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MUMBAI : Loans disbursed to small and medium businesses during the pandemic could pose a higher risk of fraud as banks do not continuously monitor them, said Deloitte India’s latest banking survey. The survey captured the views of 72 senior management executives responsible for compliance and fraud risk management from various financial institutions.

The survey participants included private, public, foreign, co-operative and regional rural banks in India.

The survey showed that more than half of the banks and financial institutions did not continuously monitor MSME assets as part of the fraud risk assessment. “About 51% of the respondents indicated that they do not include MSME assets in their continuous monitoring process. In light of recent government interventions, this is a potential area of concern," it added.

As part of covid stimulus measures, the government had launched the Emergency Credit Line Guarantee Scheme (ECLGS) to support MSMEs and other businesses with operational liabilities. Under the 4.5 trillion collateral-free automatic loan scheme for small businesses, the guarantee was offered by the National Credit Guarantee Trust Co. Ltd (NCGTC) through a Guaranteed Emergency Credit Line (GECL) facility. The guarantee cover will be available for additional working capital and term loan facilities of up to 20% of the outstanding credit limit of up to 25 crore.

According to a research report by State Bank of India, 64.4% of the total limit or 2.9 trillion was already sanctioned by 21 November 2021.

The Deloitte India survey also showed that the majority of financial institutions polled said end-use monitoring was the most vulnerable stage within the corporate and MSME loan cycle to pose the greatest risk of fraud. “The key to establishing an effective continuous monitoring framework, is to get its various enablers right such as an early warning signal (EWS), market intelligence and database research and synchronise their output," Deloitte India said.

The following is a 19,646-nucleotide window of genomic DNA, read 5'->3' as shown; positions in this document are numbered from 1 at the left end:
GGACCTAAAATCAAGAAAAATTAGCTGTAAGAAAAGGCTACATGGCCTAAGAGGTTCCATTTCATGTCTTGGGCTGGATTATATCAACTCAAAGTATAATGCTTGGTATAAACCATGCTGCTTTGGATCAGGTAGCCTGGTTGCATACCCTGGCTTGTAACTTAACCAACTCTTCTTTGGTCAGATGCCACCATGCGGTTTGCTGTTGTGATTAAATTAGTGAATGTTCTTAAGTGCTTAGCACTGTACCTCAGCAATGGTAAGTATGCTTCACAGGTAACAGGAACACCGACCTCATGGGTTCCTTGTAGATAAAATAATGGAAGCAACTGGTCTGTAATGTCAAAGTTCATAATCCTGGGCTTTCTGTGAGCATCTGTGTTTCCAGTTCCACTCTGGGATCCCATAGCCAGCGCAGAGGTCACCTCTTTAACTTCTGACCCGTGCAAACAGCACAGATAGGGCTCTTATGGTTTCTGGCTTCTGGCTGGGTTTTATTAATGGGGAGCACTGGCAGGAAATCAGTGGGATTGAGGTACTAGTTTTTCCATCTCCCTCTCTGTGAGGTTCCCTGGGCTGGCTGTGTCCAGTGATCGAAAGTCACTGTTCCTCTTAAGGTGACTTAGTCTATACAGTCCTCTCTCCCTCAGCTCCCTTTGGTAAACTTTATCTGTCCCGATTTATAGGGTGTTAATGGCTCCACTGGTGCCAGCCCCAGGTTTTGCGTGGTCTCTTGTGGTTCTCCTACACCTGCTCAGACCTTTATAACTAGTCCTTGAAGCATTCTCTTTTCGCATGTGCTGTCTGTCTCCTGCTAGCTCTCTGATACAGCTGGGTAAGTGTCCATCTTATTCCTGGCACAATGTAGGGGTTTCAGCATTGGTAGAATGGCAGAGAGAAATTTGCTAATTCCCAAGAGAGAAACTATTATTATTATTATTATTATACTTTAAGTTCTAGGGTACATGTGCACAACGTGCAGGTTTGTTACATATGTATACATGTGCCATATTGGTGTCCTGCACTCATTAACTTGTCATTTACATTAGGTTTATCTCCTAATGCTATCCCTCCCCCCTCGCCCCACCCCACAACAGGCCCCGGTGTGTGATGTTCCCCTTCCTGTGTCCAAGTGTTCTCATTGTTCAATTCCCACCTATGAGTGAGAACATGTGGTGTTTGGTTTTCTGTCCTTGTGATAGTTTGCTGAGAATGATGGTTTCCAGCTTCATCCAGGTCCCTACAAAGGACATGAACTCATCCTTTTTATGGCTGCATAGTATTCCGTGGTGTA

According to the survey, 78% of respondents said frauds in the banking sector will increase over the next two years. This is a significant change compared with the previous edition of the survey wherein 40% respondents reported 20% increase in fraud, it added.

The increase in fraud is primarily due to the large-scale remote working model, rise in customers using non-branch banking channels and the limited use of forensic analytics tools to identify potential red flags. “In the coming years, the banking industry could witness a continued rise in fraud incidents spurred by disruptions caused by the pandemic. While the changes were likely on the cards, the accelerated pace has possibly been an uneasy one to keep up with," it added.

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